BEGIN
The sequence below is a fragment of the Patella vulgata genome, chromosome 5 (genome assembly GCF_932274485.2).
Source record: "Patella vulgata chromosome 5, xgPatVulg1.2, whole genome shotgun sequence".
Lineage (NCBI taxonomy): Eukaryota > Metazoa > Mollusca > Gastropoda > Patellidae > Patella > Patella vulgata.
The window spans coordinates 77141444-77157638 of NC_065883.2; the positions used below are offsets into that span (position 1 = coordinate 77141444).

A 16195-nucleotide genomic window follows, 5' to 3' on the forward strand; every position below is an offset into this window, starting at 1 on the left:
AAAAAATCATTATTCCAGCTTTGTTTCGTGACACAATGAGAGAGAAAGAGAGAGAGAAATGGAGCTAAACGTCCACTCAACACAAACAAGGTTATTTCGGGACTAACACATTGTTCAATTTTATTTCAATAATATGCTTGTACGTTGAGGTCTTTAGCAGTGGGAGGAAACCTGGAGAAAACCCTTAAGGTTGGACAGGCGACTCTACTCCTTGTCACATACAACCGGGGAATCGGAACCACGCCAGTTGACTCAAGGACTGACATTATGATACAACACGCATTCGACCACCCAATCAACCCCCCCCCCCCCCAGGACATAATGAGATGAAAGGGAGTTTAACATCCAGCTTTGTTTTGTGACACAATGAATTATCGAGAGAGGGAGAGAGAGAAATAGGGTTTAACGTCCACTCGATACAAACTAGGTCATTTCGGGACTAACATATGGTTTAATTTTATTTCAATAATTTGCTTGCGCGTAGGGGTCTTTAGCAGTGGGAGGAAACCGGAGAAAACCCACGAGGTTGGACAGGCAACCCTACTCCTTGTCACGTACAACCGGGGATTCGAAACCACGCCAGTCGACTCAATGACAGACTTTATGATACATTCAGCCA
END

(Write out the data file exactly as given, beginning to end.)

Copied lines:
The sequence below is a fragment of the Patella vulgata genome, chromosome 5 (genome assembly GCF_932274485.2).
Source record: "Patella vulgata chromosome 5, xgPatVulg1.2, whole genome shotgun sequence".
Lineage (NCBI taxonomy): Eukaryota > Metazoa > Mollusca > Gastropoda > Patellidae > Patella > Patella vulgata.
The window spans coordinates 77141444-77157638 of NC_065883.2; the positions used below are offsets into that span (position 1 = coordinate 77141444).

A 16195-nucleotide genomic window follows, 5' to 3' on the forward strand; every position below is an offset into this window, starting at 1 on the left:
AAAAAATCATTATTCCAGCTTTGTTTCGTGACACAATGAGAGAGAAAGAGAGAGAGAAATGGAGCTAAACGTCCACTCAACACAAACAAGGTTATTTCGGGACTAACACATTGTTCAATTTTATTTCAATAATATGCTTGTACGTTGAGGTCTTTAGCAGTGGGAGGAAACCTGGAGAAAACCCTTAAGGTTGGACAGGCGACTCTACTCCTTGTCACATACAACCGGGGAATCGGAACCACGCCAGTTGACTCAAGGACTGACATTATGATACAACACGCATTCGACCACCCAATCAACCCCCCCCCCCCCCAGGACATAATGAGATGAAAGGGAGTTTAACATCCAGCTTTGTTTTGTGACACAATGAATTATCGAGAGAGGGAGAGAGAGAAATAGGGTTTAACGTCCACTCGATACAAACTAGGTCATTTCGGGACTAACATATGGTTTAATTTTATTTCAATAATTTGCTTGCGCGTAGGGGTCTTTAGCAGTGGGAGGAAACCGGAGAAAACCCACGAGGTTGGACAGGCAACCCTACTCCTTGTCACGTACAACCGGGGATTCGAAACCACGCCAGTCGACTCAATGACAGACTTTATGATACATTCAGCCA